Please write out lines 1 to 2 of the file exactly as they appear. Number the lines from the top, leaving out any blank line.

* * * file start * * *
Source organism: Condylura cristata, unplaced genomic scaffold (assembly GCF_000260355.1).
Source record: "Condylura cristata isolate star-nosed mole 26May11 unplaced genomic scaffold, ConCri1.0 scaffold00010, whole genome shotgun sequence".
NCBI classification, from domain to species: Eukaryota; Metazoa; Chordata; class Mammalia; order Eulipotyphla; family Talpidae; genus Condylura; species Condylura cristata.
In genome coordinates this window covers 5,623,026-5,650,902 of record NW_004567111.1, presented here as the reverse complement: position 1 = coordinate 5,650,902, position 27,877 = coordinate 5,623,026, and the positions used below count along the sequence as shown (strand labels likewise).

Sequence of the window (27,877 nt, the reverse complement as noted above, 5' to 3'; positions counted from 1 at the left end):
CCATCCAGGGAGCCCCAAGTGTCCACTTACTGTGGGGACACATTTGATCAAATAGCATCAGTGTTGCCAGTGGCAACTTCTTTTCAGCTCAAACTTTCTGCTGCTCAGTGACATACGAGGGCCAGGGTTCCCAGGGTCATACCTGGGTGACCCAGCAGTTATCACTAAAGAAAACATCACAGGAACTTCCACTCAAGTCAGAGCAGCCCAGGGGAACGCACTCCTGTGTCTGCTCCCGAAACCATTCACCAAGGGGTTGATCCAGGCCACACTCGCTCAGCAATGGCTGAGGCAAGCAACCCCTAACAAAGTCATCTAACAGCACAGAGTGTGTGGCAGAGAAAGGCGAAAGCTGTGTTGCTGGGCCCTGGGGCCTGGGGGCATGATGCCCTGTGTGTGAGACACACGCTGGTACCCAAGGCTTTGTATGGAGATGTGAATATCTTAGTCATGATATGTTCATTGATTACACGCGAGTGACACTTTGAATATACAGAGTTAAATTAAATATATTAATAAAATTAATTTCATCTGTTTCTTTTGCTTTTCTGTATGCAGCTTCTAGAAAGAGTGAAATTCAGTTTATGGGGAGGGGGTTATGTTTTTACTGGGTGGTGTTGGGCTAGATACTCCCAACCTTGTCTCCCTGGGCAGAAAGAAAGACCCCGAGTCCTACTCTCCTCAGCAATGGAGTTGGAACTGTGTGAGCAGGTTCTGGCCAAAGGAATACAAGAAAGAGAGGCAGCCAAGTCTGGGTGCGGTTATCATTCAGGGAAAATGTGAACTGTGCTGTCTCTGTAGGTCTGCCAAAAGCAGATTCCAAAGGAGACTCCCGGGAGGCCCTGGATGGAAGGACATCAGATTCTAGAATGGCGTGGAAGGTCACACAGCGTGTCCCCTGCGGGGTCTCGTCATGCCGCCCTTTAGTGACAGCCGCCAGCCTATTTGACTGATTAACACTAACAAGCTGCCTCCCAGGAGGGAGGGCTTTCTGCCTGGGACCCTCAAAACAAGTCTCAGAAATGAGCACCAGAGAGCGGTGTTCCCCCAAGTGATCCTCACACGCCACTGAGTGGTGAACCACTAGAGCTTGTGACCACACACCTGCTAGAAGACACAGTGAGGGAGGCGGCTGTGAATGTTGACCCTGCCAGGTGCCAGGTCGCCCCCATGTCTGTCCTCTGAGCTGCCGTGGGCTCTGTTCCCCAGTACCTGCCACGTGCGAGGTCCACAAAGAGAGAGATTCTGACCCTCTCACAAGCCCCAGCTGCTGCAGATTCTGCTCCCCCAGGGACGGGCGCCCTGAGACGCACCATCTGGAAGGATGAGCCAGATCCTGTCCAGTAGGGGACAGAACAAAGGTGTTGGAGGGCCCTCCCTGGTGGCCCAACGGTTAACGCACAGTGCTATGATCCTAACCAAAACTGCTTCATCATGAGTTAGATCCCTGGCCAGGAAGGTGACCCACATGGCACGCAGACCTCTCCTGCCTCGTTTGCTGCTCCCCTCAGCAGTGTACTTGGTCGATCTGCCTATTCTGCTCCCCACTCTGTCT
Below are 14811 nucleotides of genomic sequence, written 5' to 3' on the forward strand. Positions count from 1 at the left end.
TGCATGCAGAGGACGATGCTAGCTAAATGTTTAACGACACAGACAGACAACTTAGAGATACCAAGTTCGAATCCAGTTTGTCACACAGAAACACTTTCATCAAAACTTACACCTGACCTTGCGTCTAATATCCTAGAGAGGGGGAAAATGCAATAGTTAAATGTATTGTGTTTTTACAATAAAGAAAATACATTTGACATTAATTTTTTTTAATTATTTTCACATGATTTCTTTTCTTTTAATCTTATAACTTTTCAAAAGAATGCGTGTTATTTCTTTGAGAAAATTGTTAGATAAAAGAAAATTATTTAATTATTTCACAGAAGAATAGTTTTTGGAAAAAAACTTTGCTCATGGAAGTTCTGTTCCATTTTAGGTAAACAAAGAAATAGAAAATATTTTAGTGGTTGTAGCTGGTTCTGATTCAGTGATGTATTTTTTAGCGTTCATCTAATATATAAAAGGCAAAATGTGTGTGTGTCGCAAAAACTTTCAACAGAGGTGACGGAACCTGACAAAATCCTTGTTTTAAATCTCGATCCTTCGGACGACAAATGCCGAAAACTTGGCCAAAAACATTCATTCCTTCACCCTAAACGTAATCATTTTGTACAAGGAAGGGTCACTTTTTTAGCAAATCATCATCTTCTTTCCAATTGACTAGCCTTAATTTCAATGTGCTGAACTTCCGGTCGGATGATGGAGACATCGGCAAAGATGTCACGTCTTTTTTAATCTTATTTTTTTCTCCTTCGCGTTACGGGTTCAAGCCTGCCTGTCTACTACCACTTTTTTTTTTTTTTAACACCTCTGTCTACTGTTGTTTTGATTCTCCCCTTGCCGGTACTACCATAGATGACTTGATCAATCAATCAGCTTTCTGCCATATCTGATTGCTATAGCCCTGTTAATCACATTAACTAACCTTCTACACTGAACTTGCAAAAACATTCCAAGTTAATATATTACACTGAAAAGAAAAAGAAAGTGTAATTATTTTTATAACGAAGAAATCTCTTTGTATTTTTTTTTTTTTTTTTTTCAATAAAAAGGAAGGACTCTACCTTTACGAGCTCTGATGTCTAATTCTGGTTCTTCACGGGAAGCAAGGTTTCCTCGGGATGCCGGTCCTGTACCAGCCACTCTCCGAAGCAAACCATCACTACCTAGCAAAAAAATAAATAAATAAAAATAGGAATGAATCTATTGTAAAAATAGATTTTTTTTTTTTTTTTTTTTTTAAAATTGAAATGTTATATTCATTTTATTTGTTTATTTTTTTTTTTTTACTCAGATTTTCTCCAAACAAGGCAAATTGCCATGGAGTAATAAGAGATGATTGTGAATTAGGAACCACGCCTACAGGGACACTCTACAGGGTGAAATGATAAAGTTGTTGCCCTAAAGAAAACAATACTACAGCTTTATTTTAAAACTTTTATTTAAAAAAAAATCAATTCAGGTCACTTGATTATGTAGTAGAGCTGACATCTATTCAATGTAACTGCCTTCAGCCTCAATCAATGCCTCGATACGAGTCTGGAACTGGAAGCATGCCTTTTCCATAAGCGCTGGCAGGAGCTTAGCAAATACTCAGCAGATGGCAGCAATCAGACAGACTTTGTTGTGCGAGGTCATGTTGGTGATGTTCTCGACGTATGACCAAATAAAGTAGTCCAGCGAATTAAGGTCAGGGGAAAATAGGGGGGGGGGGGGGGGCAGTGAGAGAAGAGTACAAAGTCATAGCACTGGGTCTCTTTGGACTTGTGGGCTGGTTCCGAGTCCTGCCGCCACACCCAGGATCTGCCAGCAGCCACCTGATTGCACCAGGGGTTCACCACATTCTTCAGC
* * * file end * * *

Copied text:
Source organism: Condylura cristata, unplaced genomic scaffold (assembly GCF_000260355.1).
Source record: "Condylura cristata isolate star-nosed mole 26May11 unplaced genomic scaffold, ConCri1.0 scaffold00010, whole genome shotgun sequence".